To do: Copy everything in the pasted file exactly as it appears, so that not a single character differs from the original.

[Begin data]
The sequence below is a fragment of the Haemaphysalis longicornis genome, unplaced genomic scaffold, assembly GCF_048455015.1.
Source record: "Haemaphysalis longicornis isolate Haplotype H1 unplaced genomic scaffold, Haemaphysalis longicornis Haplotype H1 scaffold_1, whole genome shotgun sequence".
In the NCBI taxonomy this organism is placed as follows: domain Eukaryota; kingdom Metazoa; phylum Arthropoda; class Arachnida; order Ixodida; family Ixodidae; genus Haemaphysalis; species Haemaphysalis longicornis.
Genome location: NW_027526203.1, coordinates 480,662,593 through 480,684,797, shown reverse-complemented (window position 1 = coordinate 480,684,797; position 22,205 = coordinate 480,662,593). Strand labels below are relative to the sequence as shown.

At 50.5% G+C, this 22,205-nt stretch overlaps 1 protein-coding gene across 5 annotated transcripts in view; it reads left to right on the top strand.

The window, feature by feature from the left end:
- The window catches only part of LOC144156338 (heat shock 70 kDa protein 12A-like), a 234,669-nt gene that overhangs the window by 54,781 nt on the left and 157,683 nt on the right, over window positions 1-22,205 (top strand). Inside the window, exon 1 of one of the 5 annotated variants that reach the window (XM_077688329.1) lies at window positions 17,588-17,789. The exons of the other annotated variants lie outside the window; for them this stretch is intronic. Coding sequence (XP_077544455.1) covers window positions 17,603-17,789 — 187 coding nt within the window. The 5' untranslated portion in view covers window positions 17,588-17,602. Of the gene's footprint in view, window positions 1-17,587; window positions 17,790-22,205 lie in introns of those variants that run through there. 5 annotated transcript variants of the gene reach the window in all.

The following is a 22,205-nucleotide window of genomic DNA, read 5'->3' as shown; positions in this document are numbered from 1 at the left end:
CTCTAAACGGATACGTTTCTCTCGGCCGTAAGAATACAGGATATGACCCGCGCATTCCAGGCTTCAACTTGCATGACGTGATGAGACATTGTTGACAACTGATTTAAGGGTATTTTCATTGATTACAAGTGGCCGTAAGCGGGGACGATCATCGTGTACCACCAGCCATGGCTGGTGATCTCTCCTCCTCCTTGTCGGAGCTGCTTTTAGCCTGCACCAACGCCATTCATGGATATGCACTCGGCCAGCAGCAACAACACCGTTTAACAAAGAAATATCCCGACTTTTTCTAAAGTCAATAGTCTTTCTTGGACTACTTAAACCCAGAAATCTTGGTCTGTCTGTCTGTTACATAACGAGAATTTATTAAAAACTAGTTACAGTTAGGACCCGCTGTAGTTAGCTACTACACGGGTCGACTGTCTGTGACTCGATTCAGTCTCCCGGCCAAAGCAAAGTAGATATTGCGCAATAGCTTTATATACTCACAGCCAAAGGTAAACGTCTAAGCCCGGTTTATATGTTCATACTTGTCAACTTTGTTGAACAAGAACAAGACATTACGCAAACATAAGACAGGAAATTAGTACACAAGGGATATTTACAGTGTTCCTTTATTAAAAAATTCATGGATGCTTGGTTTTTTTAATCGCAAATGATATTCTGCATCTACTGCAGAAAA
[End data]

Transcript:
The sequence below is a fragment of the Haemaphysalis longicornis genome, unplaced genomic scaffold, assembly GCF_048455015.1.
Source record: "Haemaphysalis longicornis isolate Haplotype H1 unplaced genomic scaffold, Haemaphysalis longicornis Haplotype H1 scaffold_1, whole genome shotgun sequence".
In the NCBI taxonomy this organism is placed as follows: domain Eukaryota; kingdom Metazoa; phylum Arthropoda; class Arachnida; order Ixodida; family Ixodidae; genus Haemaphysalis; species Haemaphysalis longicornis.
Genome location: NW_027526203.1, coordinates 480,662,593 through 480,684,797, shown reverse-complemented (window position 1 = coordinate 480,684,797; position 22,205 = coordinate 480,662,593). Strand labels below are relative to the sequence as shown.

At 50.5% G+C, this 22,205-nt stretch overlaps 1 protein-coding gene across 5 annotated transcripts in view; it reads left to right on the top strand.

The window, feature by feature from the left end:
- The window catches only part of LOC144156338 (heat shock 70 kDa protein 12A-like), a 234,669-nt gene that overhangs the window by 54,781 nt on the left and 157,683 nt on the right, over window positions 1-22,205 (top strand). Inside the window, exon 1 of one of the 5 annotated variants that reach the window (XM_077688329.1) lies at window positions 17,588-17,789. The exons of the other annotated variants lie outside the window; for them this stretch is intronic. Coding sequence (XP_077544455.1) covers window positions 17,603-17,789 — 187 coding nt within the window. The 5' untranslated portion in view covers window positions 17,588-17,602. Of the gene's footprint in view, window positions 1-17,587; window positions 17,790-22,205 lie in introns of those variants that run through there. 5 annotated transcript variants of the gene reach the window in all.

The following is a 22,205-nucleotide window of genomic DNA, read 5'->3' as shown; positions in this document are numbered from 1 at the left end:
CTCTAAACGGATACGTTTCTCTCGGCCGTAAGAATACAGGATATGACCCGCGCATTCCAGGCTTCAACTTGCATGACGTGATGAGACATTGTTGACAACTGATTTAAGGGTATTTTCATTGATTACAAGTGGCCGTAAGCGGGGACGATCATCGTGTACCACCAGCCATGGCTGGTGATCTCTCCTCCTCCTTGTCGGAGCTGCTTTTAGCCTGCACCAACGCCATTCATGGATATGCACTCGGCCAGCAGCAACAACACCGTTTAACAAAGAAATATCCCGACTTTTTCTAAAGTCAATAGTCTTTCTTGGACTACTTAAACCCAGAAATCTTGGTCTGTCTGTCTGTTACATAACGAGAATTTATTAAAAACTAGTTACAGTTAGGACCCGCTGTAGTTAGCTACTACACGGGTCGACTGTCTGTGACTCGATTCAGTCTCCCGGCCAAAGCAAAGTAGATATTGCGCAATAGCTTTATATACTCACAGCCAAAGGTAAACGTCTAAGCCCGGTTTATATGTTCATACTTGTCAACTTTGTTGAACAAGAACAAGACATTACGCAAACATAAGACAGGAAATTAGTACACAAGGGATATTTACAGTGTTCCTTTATTAAAAAATTCATGGATGCTTGGTTTTTTTAATCGCAAATGATATTCTGCATCTACTGCAGAAAA